IR omnibus bill disastrous for small contractors

The Government’s Fair Work Legislation Amendment (Secure Jobs, Better Pay) Bill 2022 is bad news for jobs, bad news for business, and bad news for the economy says Master Builders Australia CEO Denita Wawn.

“At a time where builders and small sub-contractors are already struggling with a long list of economic pressures, including material supply and labour shortages, this Bill will only make things worse and risks undermining national economic prosperity and future job creation.

“Entrenching industry-wide pattern deals and opening the door for economy-wide strike action is the exact opposite of what we need to support a modern and flexible economy.

“This Bill does nothing to secure jobs or provide better pay in the medium to long term and goes against the very fabric of traditional Labor industrial relations policies with former Prime Ministers Keating, Rudd and Gillard all lauding the importance of enterprise bargaining at the individual level as a key driver of productivity.

“Workplace laws need to encourage workplaces to drive productivity at the individual enterprise level, not take us back to a ‘one size fits all’ approach last seen in the 1970’s.

“For almost half a decade our entire industrial relations system has aimed to provide a safety net of minimum conditions and entrusted workers and employers to negotiate working conditions that suit their own specific needs.

“This Bill completely undoes this progress and will force workplaces to cop deals they don’t want and subject workers and business to industry-wide industrial action they don’t support.

“Only workers and employers know what is good for them and their business, and they shouldn’t be at the mercy of being dictated to by big unions.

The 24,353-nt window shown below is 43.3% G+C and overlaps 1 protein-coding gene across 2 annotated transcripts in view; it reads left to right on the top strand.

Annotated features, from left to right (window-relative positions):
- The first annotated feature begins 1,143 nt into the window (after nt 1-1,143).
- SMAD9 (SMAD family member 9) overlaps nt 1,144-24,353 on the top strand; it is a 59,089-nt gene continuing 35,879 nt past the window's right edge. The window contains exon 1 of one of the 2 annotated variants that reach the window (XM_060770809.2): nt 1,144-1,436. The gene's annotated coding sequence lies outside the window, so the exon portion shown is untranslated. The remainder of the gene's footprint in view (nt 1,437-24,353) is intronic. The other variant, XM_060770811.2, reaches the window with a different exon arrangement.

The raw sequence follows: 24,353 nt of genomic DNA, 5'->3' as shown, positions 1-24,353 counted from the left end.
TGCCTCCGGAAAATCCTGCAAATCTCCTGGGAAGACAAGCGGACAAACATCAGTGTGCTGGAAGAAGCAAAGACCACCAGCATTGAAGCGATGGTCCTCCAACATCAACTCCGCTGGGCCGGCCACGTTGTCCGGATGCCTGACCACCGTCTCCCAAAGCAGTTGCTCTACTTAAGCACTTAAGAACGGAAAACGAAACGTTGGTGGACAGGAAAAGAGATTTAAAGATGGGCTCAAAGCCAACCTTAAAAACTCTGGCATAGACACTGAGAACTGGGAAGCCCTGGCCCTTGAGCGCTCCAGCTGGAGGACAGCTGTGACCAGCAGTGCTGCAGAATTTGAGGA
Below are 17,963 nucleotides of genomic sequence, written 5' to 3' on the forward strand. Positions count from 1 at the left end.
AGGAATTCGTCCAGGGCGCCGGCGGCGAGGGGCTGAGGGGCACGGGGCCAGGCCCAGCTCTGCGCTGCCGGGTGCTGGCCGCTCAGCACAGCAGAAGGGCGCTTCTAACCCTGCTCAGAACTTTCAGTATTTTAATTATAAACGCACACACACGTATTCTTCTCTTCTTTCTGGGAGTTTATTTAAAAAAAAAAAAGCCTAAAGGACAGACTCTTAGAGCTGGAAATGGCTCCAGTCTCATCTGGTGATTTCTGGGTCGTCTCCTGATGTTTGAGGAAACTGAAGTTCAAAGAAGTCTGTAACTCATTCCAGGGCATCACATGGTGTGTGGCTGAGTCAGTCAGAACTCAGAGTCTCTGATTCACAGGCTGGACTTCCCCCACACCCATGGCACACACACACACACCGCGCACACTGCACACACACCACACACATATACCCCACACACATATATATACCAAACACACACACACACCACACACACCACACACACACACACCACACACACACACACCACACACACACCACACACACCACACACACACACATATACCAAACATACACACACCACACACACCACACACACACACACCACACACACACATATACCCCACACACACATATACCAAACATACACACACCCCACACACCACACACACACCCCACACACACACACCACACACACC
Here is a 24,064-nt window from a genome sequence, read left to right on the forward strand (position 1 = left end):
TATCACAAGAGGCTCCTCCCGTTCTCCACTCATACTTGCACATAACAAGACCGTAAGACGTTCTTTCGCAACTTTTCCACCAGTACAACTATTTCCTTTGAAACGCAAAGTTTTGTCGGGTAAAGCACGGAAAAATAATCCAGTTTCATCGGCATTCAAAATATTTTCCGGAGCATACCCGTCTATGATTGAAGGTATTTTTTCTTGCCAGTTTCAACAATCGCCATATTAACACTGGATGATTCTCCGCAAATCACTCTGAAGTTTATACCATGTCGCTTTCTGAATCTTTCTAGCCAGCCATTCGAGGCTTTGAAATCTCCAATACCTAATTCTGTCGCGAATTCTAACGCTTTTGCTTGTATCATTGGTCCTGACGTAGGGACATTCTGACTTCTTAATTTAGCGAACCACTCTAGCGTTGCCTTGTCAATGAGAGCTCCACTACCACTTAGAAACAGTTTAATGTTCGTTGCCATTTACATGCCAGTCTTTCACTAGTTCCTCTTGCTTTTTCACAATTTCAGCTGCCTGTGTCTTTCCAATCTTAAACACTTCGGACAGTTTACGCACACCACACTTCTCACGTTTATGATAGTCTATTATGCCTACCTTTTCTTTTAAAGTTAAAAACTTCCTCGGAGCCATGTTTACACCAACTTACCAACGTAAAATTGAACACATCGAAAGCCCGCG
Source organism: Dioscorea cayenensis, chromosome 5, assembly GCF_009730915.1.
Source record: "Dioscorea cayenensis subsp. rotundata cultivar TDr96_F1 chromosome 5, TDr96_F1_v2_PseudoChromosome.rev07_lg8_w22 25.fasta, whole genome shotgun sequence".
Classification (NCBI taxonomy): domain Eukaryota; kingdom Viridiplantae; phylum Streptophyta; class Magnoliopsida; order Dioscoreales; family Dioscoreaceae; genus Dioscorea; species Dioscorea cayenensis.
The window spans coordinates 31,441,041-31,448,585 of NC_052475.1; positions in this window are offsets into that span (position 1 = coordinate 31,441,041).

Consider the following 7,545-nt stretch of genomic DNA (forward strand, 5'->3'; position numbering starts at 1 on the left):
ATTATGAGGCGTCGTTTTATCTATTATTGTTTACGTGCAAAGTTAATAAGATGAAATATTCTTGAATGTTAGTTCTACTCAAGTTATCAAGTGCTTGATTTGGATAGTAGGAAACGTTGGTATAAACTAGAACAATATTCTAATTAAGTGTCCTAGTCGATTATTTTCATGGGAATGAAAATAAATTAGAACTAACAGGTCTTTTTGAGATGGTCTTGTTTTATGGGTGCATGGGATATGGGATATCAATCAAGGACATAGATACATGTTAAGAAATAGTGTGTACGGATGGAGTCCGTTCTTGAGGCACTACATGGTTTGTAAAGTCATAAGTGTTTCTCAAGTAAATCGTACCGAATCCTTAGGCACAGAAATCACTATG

“Minister Burke acknowledges the importance of productivity and flexibility in respect to enterprise bargaining, claiming this Bill will do just that, yet the words aren’t even mentioned in corresponding sections of the Bill.

“The abolition of the Australian Building and Construction Commission will only make things worse and exacerbate the adverse impacts on for construction industry workplaces.

“Banning the CFMEU from the proposed multi-employer bargaining stream won’t make a skerrick of difference, and no-one should fall for this legislative ‘sleight of hand’ approach.

“The CFMEU will still keep all their existing rights to pursue existing avenues that force builders into adopting their ‘one size fits all’ pattern deals, an approach that this Bill will now entrench across all industry sectors and make lawful for all unions right across the economy.

“It makes no sense to create laws with exclusions for unions who break workplace laws, when those very same laws abolish the only workplace regulator that can effectively hold unions to account for breaking workplace laws.

“Courts have found that the CFMEU break workplace laws, on average, well over 300 times each year. They’ve never even pretended that they would adhere to workplace laws, so why would they now?

“Government needs to seriously reconsider this Bill, especially at a time where we face cost of living pressures, a home affordability crisis, and precarious economic headwinds. At the very least, a rigorous and lengthy oversight process must be taken so it is not rushed through by the end of the year.” said Ms Wawn.